The colors around Ben shift to blue, echoing the waters of baptism and washing free the red flames of anger that have surrounded Kylo.

Ben’s Atonement, the moment he chooses to accept his Transformation to a warrior of the light and the true legacy of his grandfather, means that he returns to the Force and the stardust and the family from which he came. There is an entire Internet community that mourns the loss of Ben Solo: how unfair it is that he has to die, how there seems to be no point in redemption if it just means death, how audiences should petition Abrams to re-write the ending, and the list goes on. Go check #BringBenSoloBack on Twitter, if you want to fall down a rabbit hole. The reality is that the audience has forgotten what George Lucas taught us a generation ago. A sacrifice is always necessary. It just so happens that this go round, a hero is the sacrifice.

Kylo Ren’s cinematic and literary ancestors, Darth Vader and Severus Snape, are classic examples of the antihero who becomes a hero in the moment of his self-sacrifice. It is only with their deaths that audiences and the characters around them realize the good and the light that existed within the hearts of the villains. Their deaths are heartbreaking, yes, but all seems good and right and true that they can be redeemed in their final moments. Abrams—in a way—has done something more daring. Abrams makes Ben Solo a hero before his moment of sacrifice, and all of the trilogy’s build-up of will-he-won’t-he turn to the light means that the audience feels a sense of justice and prophetic fulfillment in Ben Solo’s rise as a Skywalker from the abyss of the Death Star. The waters of Endor have closed around Kylo’s weapon and washed Ben clean of his past. All of which makes it all the more crushing, and seemingly senseless, for the risen hero to die. What kind of forsaken galaxy requires that kind of sacrifice?

As I left the theater and the wars of the galaxy behind, I thought of the way that Ben’s death and sacrifice paved the way for Rey’s resurrection in the same way that Han, Luke, and Leia’s deaths (and Darth Vader’s, in the end) paved the way for Ben’s resurrection. The cost of life is blood in the worlds beyond the stars. And yes, the lightsabers that Rey buries may rise again, and yes, the ghosts of Luke and Leia and all of the Jedi of the light may live in future generations, but those lightsabers are weapons of war, and war always has its costs. The cycle of sacrifice goes on.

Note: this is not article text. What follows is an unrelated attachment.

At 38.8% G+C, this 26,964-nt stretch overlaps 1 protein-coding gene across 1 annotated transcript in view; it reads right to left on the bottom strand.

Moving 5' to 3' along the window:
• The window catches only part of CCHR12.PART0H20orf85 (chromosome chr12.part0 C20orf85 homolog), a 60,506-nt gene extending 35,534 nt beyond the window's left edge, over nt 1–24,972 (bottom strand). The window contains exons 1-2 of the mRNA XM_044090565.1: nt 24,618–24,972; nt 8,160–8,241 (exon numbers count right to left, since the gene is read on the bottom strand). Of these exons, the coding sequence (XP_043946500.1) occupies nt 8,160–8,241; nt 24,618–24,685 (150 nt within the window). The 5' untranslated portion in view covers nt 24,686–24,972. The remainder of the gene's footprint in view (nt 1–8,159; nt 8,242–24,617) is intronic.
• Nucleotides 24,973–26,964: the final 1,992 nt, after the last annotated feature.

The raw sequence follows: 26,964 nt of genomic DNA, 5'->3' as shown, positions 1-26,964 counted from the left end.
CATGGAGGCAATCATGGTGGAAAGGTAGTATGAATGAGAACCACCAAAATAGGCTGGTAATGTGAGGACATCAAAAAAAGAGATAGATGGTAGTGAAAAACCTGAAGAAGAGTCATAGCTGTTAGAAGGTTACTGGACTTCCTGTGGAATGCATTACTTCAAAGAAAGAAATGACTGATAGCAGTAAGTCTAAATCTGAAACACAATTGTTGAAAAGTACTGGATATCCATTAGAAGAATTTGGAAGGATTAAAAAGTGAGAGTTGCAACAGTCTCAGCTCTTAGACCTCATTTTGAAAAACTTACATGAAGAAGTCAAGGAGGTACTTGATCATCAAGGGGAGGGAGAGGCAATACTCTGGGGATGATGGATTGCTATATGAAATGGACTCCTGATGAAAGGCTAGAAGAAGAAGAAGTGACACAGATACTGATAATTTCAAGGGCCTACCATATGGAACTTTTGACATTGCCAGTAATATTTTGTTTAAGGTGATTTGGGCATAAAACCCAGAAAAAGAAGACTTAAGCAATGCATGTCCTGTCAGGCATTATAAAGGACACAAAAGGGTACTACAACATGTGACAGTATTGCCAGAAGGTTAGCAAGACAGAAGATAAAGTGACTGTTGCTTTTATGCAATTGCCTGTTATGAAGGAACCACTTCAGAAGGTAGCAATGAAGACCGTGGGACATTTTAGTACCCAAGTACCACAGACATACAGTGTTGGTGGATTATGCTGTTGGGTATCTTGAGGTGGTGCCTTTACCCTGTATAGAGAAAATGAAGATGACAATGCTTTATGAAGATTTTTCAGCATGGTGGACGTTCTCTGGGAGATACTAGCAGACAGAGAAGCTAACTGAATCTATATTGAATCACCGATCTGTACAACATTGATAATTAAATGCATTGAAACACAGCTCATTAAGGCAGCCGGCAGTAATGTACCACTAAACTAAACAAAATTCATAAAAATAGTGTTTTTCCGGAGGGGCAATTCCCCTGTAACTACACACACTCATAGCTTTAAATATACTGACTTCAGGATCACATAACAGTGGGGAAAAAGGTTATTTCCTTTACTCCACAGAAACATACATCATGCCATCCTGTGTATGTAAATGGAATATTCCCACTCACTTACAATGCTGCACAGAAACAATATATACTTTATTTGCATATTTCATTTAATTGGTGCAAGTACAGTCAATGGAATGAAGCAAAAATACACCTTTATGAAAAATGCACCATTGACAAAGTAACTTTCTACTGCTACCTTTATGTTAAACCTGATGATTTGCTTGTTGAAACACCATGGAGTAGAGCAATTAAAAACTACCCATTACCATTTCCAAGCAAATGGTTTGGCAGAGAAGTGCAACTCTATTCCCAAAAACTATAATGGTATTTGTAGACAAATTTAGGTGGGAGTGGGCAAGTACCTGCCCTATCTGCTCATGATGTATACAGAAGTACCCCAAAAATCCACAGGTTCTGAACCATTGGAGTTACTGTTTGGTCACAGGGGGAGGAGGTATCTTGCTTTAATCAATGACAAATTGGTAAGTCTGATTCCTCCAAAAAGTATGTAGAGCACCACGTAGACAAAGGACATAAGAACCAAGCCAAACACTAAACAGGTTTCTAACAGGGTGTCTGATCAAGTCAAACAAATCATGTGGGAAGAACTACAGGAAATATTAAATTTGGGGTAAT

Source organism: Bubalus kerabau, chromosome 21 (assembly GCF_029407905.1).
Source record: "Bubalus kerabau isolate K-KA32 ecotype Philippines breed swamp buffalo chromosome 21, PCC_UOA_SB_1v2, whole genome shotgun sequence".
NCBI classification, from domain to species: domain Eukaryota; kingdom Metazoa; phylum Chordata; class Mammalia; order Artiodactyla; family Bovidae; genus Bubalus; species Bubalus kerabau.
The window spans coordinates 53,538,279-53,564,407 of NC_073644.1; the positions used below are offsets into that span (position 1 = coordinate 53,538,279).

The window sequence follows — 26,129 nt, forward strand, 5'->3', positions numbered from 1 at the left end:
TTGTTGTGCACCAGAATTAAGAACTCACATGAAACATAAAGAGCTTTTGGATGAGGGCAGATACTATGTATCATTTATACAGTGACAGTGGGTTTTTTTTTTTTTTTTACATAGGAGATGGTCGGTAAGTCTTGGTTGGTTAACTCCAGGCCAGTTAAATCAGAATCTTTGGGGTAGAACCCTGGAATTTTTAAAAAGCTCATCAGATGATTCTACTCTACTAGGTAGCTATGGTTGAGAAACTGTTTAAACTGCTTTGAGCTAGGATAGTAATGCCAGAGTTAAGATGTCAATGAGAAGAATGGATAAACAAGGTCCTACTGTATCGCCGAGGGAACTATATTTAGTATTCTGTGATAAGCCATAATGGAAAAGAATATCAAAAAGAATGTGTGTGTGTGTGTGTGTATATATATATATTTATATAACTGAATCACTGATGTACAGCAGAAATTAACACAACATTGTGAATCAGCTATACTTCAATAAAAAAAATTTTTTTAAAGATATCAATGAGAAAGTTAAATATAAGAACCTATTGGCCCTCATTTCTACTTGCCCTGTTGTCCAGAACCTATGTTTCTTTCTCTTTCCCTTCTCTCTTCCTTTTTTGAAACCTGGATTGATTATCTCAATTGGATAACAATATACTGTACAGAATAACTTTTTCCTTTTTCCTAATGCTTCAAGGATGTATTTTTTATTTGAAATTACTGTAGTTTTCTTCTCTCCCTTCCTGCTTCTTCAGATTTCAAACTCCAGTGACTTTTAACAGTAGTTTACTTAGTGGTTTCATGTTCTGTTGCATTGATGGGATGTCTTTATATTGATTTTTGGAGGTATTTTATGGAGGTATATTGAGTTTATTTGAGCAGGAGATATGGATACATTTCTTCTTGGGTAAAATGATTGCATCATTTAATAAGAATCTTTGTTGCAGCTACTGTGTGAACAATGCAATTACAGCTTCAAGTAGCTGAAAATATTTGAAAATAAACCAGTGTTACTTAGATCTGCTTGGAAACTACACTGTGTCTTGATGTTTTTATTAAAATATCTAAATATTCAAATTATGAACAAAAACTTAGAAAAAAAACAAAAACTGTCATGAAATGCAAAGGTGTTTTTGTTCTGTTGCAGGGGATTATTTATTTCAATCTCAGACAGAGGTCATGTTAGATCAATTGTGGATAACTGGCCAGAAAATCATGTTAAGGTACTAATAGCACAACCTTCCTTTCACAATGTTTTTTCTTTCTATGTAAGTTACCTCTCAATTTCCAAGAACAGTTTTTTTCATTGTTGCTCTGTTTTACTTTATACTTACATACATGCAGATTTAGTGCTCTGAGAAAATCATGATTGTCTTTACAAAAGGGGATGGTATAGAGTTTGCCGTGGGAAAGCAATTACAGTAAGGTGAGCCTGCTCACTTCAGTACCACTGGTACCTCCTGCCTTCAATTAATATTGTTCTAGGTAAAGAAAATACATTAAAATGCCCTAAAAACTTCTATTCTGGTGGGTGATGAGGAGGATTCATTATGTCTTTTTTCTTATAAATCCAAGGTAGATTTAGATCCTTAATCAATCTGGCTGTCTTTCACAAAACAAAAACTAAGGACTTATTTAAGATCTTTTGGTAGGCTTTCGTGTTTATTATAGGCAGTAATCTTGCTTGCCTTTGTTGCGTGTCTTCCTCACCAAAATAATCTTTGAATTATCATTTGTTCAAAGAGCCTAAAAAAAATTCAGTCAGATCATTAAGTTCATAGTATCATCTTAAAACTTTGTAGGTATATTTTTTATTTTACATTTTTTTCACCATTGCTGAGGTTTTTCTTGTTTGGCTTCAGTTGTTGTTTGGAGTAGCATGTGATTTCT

Joseph Campbell structured the Hero’s Journey as a circle to illustrate that the journey never truly ends. In our ends are only our new beginnings. Life flows from adventure to adventure, always seeking the next horizon. But the problem with circles, especially circles of sacrifice and war, is that they are unbroken. A circle is fixed, ever flowing into its ending and its beginning, death and life, death and life. The real question that Ben’s sacrifice asks is whether there can ever be life without death. G. K. Chesterton has answered that question better than I ever could:

The circle is perfect and infinite in its nature; but it is fixed for ever in its size; it can never be larger or smaller. But the cross, though it has at its heart a collision and a contradiction, can extend its four arms for ever without altering its shape. Because it has a paradox in its centre it can grow without changing. The circle returns upon itself and is bound. The cross opens its arms to the four winds; it is a signpost for free travellers.

We tell ourselves stories to entertain, to share wisdom, to draw out empathy, and because we are driven, as human beings, by a primal need to create narratives of our lives and our world. We are people of the Word, born of the Word, drawn to the Word, and saved by the Word. And we have a choice, each generation, of what stories we will tell. Of the narratives we will share with our children, of the books we will teach, and of the stories we may write. George Lucas is right that good and evil and friendship and sacrifice should be obvious. But he’s also right that they’re not. So, what stories will we choose to share? What stories will we pass on to those who come after us? There’s an old story of a hero turned sacrifice whose death broke the circle of blood and debts. A story that rewrote the world. No matter what battles we spend the rest of our lives fighting, no matter how many masks we wear and how many times the Dark Side pulls on our hearts, the battle of the cross is done. Thank God for sacrifices. Thank God for stories. And thank God for the Word.